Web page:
Wall Street Journal  10 hrs ago  Comment 
For the past couple of years, the problem for consumer-goods groups has been slowing sales growth in a deflationary retail environment. But attention could now turn to profit margins.
Financial Times  Oct 20  Comment 
Deflation and sluggish global economy bite into Swiss food group’s revenues
Reuters  Oct 17  Comment 
The Bank of Japan has maintained its optimistic economic view on most of the country's nine regions but said some firms are struggling to raise prices due to weak consumption, underscoring the difficulty of removing the public's sticky...
Reuters  Oct 13  Comment 
The number of Americans filing for unemployment benefits held at a 43-year low last week, pointing to sustained labor market strength that could pave the way for the Federal Reserve to raise interest rates in December.
SeekingAlpha  Oct 12  Comment 
Japan Today  Oct 4  Comment 
The International Monetary Fund Tuesday lifted its outlook for Japan's economy this year and in 2017, pointing to huge government stimulus spending, but warned the country's longer-term prospects were bleak. The Washington-based IMF upgraded...
Financial Times  Sep 30  Comment 
Slowing in underlying inflation highlights challenge BoJ faces in reaching target
Financial Times  Sep 28  Comment 
Fierce competition continues to hurt the ‘big four’ supermarkets


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Deflation happens when prices of goods and services are falling in an economy. It is the opposite of inflation.

Causes of deflation: In mainstream economics, deflation may be caused by a combination of the supply and demand for goods and the supply and demand for money, specifically the supply of money going down and the supply of goods going up.

From a monetarist perspective deflation is caused primarily by a reduction in the velocity of money and/or the amount of money supply per person.

In modern credit-based economies, a deflationary spiral may be caused by the (central bank) initiating higher interest rates (i.e., to 'control' inflation), thereby possibly popping an asset bubble or the collapse of a command economy which has been run at a higher level of production than it could actually support.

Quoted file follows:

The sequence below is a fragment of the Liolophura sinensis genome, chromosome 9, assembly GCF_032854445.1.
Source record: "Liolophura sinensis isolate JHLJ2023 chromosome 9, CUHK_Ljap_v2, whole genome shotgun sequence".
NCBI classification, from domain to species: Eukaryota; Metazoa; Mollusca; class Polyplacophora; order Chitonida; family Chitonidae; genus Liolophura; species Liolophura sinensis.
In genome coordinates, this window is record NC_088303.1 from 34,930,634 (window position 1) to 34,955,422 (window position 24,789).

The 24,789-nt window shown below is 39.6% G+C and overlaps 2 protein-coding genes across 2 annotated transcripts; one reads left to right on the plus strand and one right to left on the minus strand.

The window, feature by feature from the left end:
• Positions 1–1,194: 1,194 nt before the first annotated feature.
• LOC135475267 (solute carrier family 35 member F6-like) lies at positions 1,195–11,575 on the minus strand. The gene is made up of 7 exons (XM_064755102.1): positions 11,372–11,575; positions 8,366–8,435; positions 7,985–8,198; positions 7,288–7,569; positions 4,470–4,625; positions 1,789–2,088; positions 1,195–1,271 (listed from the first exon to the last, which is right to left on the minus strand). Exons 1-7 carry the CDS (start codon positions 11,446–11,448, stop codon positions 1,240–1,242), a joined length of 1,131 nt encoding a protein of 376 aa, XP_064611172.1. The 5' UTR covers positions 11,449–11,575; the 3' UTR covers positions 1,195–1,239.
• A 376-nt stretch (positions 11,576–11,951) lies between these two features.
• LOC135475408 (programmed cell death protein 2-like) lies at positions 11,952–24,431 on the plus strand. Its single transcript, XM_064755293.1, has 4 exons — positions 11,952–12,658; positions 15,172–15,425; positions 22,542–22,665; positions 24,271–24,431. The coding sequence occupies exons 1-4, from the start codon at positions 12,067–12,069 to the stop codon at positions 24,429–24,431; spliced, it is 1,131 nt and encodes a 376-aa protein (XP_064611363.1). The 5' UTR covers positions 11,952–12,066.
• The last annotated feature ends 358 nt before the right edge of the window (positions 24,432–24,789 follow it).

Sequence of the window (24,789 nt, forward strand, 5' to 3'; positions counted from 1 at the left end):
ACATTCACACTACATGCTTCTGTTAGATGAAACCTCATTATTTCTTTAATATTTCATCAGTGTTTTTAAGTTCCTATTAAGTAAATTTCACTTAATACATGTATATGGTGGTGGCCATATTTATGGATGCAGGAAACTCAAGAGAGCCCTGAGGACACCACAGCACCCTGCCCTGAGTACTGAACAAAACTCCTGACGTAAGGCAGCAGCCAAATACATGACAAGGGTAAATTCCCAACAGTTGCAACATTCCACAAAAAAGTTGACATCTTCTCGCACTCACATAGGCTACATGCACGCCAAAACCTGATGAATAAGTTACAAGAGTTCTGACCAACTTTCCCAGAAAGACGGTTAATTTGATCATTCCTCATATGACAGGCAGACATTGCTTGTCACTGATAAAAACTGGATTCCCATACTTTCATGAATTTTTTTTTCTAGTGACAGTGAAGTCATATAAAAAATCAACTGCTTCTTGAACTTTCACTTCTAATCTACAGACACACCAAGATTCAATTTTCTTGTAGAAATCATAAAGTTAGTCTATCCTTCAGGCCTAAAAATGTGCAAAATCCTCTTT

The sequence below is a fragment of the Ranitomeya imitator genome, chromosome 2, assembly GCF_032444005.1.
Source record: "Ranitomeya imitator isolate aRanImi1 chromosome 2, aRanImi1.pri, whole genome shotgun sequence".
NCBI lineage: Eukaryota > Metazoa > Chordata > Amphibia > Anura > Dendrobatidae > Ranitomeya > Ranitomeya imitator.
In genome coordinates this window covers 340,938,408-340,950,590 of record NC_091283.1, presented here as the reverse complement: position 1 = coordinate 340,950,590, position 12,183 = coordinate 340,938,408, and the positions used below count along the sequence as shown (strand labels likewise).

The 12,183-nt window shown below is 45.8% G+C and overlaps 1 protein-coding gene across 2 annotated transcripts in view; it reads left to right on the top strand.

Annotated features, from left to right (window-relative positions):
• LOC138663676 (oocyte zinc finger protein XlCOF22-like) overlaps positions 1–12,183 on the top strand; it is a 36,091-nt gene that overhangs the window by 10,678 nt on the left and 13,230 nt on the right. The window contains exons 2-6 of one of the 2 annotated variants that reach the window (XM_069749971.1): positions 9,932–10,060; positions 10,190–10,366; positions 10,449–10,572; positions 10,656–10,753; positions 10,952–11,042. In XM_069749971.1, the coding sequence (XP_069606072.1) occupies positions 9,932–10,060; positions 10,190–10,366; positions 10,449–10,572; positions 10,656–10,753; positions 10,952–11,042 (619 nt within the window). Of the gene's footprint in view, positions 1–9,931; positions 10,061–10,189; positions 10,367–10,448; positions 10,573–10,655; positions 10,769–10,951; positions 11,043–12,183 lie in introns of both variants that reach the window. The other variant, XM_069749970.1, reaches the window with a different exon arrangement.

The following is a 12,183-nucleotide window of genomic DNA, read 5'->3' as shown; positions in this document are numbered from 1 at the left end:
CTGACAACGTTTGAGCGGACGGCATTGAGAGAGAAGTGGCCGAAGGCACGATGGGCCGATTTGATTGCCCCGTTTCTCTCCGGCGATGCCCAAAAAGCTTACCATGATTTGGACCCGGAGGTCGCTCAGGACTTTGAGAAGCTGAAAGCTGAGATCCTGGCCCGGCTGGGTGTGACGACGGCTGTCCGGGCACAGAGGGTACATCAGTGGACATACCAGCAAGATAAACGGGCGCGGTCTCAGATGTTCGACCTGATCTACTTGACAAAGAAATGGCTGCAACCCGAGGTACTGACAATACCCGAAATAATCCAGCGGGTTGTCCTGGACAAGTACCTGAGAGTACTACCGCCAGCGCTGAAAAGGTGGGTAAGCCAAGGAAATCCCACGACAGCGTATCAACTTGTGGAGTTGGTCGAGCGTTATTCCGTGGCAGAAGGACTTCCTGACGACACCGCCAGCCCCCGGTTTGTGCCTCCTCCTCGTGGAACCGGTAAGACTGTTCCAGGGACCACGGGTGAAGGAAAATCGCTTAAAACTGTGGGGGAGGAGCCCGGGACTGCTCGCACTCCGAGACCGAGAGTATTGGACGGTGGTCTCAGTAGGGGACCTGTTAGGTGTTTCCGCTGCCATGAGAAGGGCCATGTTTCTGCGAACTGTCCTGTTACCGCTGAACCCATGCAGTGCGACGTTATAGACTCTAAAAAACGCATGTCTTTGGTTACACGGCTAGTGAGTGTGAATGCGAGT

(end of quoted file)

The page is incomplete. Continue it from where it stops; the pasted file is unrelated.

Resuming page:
Effects of deflation: Deflation increases sales and economic activity by making essentials (food, housing, fuel etc.) which cannot be delayed, more affordable to struggling consumers, thereby reducing severity and duration of recession.

In more recent economic thinking, deflation is related to risk: where the risk-adjusted return of assets drops to negative, investors and buyers will hoard currency rather than invest it, even in the most solid of securities. This can produce the theoretical condition, much debated as to its practical possibility, of a liquidity trap.

Deflation is, however, the natural condition of hard currency economies when the rate of increase in the supply of money is not maintained at a rate commensurate to positive population (and general economic) growth. When this happens, the available amount of hard currency per person falls, in effect making money more scarce; and consequently, the purchasing power of each unit of currency increases. The late 19th century provides an example of sustained deflation combined with economic development under these conditions.

Counteracting deflation: Until the 1930s, it was commonly believed by economists that deflation would cure itself. As prices decreased, demand would naturally increase and the economic system would correct itself without outside intervention.

This view was challenged in the 1930s during the Great Depression. Keynesian economists argued that the economic system was not self-correcting with respect to deflation and that governments and central banks had to take active measures to boost demand through tax cuts or increases in government spending. Reserve requirements from the central bank were high and the central bank could then have effectively increased money supply by simply reducing the reserve requirements and through "open" market operations (e.g., buying treasury bonds for cash) to offset the reduction of money supply in the private sectors due to the collapse of credit (credit is a form of money).

With the rise of monetarist ideas, the focus in fighting deflation was put on expanding demand by lowering interest rates (i.e., reducing the "cost" of money). This view has received a setback in light of the failure of accommodative policies in both Japan and the US to spur demand after stock market shocks in the early 1990s and in 2000 - 2002, respectively. Economists now worry about the (inflationary) impact of monetary policies on asset prices. Sustained low real rates can be the direct cause of higher asset prices and excessive debt accumulation. Therefore lowering rates may prove only a temporary palliative, leading to the aggravation of an eventual future debt deflation crisis.

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